Can you imagine not being gently nudged awake by a dog snout or cat tongue reminding you that it’s breakfast time? Living with an animal is mandatory for many of us; but some animal lovers aren’t able to have a pet because of their living situation, long work hours, family members with allergies, and other tragic reasons. In an effort to keep those people from stocking up on anti-depressants, the first cat café opened in 1998 Taipei, Taiwan.

The cafe was a pace for people to visit after work and unwind while being amused by kitty antics. Cat Flower Café was wildly popular and quickly became a tourist attraction. In 2005 a cat cafe opened in Toyko, Japan. A decade later there are dozens of cat cafes in Tokyo because 20-something and 30-something workers live in small apartments that don’t allow pets. Young adults who need a feline fix are thrilled to be able to decompress and commune with cats.

Cat cafes are staggeringly popular and have opened around the globe in Singapore, Korea, Malaysia, Thailand, Austria, Belgium, Denmark, Estonia, Finland, France, Germany, Hungary, Italy, Lithuania, Netherlands, Poland, Russia, the UK, New Zealand, Dubai, Canada, and Mexico! Many cats are adopted through these cafes. These relaxing environments are purrfect for people who need quality cat time and fantastic for felines in need of homes.

Which brings us to dog cafes. Cat cafes may have pre-existed dog cafes because cats are small and can glide gracefully around the room. They are also calm and quiet since they sleep so much. In addition, the mere accessibility of a litter box makes cats lower maintenance than dogs. Though indisputably, a non-pee-pee-pad using dog’s need to go outdoors for relief is a minuscule price to pay for living with a canine!)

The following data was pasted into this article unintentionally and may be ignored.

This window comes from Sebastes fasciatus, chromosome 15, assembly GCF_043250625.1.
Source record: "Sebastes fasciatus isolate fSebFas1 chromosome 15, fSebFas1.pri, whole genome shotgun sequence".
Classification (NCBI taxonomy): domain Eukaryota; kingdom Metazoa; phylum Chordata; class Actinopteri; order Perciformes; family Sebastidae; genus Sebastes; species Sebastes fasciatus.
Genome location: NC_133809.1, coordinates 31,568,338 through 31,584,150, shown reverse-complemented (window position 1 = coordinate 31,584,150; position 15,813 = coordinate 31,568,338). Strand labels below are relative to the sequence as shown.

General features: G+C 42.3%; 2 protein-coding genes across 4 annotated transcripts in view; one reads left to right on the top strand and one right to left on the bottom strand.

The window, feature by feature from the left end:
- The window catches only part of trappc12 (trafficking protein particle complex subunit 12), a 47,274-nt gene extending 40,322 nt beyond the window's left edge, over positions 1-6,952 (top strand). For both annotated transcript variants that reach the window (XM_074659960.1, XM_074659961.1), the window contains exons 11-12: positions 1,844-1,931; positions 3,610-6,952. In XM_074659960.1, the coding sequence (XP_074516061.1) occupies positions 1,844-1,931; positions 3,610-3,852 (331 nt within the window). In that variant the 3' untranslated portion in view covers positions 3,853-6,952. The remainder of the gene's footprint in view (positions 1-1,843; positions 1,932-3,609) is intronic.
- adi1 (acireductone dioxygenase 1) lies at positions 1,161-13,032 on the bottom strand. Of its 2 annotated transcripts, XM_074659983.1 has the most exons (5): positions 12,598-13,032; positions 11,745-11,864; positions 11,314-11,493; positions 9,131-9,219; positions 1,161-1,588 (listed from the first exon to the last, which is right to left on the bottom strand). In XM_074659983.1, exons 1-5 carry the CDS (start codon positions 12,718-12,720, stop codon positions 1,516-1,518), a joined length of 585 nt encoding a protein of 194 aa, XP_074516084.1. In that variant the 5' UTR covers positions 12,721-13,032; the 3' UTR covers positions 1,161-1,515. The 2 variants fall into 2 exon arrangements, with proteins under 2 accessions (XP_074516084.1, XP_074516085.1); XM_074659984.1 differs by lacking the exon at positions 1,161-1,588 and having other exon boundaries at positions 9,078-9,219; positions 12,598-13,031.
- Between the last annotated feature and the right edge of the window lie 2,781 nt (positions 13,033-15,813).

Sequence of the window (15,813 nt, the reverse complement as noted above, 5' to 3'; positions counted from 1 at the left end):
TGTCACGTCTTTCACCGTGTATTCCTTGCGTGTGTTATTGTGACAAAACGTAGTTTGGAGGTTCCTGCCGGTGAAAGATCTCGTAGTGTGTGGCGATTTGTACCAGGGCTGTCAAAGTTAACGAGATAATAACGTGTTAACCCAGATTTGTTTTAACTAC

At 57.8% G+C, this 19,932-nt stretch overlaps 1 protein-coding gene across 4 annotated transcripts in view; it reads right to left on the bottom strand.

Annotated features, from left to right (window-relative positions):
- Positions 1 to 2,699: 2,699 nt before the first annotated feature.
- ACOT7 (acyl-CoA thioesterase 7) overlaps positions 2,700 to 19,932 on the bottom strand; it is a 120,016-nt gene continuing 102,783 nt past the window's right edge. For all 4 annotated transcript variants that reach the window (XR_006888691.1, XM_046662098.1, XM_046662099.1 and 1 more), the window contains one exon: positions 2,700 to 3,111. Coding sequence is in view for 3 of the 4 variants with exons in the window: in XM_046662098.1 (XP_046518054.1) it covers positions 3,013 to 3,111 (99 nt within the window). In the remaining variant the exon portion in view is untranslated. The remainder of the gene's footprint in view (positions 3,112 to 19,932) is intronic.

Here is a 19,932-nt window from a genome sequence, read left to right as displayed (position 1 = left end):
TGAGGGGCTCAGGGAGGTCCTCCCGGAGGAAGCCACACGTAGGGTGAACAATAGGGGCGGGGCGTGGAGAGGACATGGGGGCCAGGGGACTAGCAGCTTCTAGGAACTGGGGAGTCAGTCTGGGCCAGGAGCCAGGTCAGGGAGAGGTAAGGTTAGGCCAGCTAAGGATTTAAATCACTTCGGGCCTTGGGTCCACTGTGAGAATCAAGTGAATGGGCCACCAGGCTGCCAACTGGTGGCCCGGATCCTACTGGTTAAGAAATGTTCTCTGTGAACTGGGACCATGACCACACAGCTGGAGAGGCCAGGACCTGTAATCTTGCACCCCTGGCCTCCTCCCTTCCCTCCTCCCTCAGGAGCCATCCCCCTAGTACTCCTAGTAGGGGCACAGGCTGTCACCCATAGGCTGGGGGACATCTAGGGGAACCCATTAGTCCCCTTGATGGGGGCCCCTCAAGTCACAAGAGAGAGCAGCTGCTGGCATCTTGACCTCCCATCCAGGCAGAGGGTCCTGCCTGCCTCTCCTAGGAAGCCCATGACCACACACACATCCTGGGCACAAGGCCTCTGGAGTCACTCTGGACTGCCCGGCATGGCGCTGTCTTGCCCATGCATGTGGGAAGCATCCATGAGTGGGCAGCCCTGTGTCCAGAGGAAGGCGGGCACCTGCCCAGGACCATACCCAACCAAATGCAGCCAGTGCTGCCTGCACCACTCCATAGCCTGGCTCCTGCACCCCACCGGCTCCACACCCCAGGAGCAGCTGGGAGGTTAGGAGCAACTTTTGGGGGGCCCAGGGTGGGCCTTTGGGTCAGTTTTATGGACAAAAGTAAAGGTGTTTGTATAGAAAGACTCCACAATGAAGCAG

America’s first dog café, called Dog Café, had their soft opening in Los Angeles, CA in December 2015 after a rigorous fundraising campaign.  Food is served in a separate area from the dogs — so no worries about begging. Local animal shelters bring their friendliest pooches to make the acquaintance of visitors (who pay a cover charge). Walk-ins are welcome, but reservations are recommended to ensure the dog-to-human ratio is somewhat even. Animal lovers congregate with other pooch-o-philes, and canines are adopted.

Before The Dog Café LA opened their permanent residence, they hosted pop up (or pup up) events locally. These have become popular in the last several years in different regions. The concept is that cozy venues other than shelters result in more relaxed animals, eliminating hysterical barking and jumping — and the atmosphere is happy and festive rather than stressful. This relatively new way to meet potential new pets has revolutionized the adoption process.

Unfortunately, an attempt to open a dog cafe in Manhattan did not reach it’s Indiegogo goal of $70,000 in 2015. The organizers are searching for other finance options.

There are dog cafes in Korea, England, and Japan.  Japan is famous for its eclectic animal-themed cafés including those featuring owls, birds, reptiles, goats, and rabbits. The dog and cat cafes are the only ones that adopt out their residents.

Dog and cat cafes are wonderful for increasing pet adoptions. Companion animal adoptions benefit from the social, casual, and comfortable café ambience. Hopefully this trend with continue and dog and cat cafes will  open in many more cities and towns.